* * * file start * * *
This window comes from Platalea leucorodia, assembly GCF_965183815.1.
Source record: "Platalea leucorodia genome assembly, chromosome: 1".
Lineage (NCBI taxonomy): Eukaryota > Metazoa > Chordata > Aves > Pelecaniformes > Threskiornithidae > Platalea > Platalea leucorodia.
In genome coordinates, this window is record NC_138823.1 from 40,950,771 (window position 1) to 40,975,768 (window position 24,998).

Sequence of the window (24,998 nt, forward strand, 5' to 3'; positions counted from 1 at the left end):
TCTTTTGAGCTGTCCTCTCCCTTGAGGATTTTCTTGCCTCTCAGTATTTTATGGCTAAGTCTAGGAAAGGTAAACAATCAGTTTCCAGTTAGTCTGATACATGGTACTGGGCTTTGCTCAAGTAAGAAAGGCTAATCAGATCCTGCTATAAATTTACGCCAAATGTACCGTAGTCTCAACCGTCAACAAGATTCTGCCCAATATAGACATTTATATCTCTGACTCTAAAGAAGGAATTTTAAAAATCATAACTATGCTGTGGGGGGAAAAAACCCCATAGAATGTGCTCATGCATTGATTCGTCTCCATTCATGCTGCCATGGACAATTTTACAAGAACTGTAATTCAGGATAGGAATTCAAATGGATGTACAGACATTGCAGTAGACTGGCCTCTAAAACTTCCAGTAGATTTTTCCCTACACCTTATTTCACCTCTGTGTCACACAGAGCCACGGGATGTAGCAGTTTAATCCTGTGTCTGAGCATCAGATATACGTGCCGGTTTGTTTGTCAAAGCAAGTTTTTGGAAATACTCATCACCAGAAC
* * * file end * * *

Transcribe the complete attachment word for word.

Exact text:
This window comes from Platalea leucorodia, assembly GCF_965183815.1.
Source record: "Platalea leucorodia genome assembly, chromosome: 1".
Lineage (NCBI taxonomy): Eukaryota > Metazoa > Chordata > Aves > Pelecaniformes > Threskiornithidae > Platalea > Platalea leucorodia.
In genome coordinates, this window is record NC_138823.1 from 40,950,771 (window position 1) to 40,975,768 (window position 24,998).

Sequence of the window (24,998 nt, forward strand, 5' to 3'; positions counted from 1 at the left end):
TCTTTTGAGCTGTCCTCTCCCTTGAGGATTTTCTTGCCTCTCAGTATTTTATGGCTAAGTCTAGGAAAGGTAAACAATCAGTTTCCAGTTAGTCTGATACATGGTACTGGGCTTTGCTCAAGTAAGAAAGGCTAATCAGATCCTGCTATAAATTTACGCCAAATGTACCGTAGTCTCAACCGTCAACAAGATTCTGCCCAATATAGACATTTATATCTCTGACTCTAAAGAAGGAATTTTAAAAATCATAACTATGCTGTGGGGGGAAAAAACCCCATAGAATGTGCTCATGCATTGATTCGTCTCCATTCATGCTGCCATGGACAATTTTACAAGAACTGTAATTCAGGATAGGAATTCAAATGGATGTACAGACATTGCAGTAGACTGGCCTCTAAAACTTCCAGTAGATTTTTCCCTACACCTTATTTCACCTCTGTGTCACACAGAGCCACGGGATGTAGCAGTTTAATCCTGTGTCTGAGCATCAGATATACGTGCCGGTTTGTTTGTCAAAGCAAGTTTTTGGAAATACTCATCACCAGAAC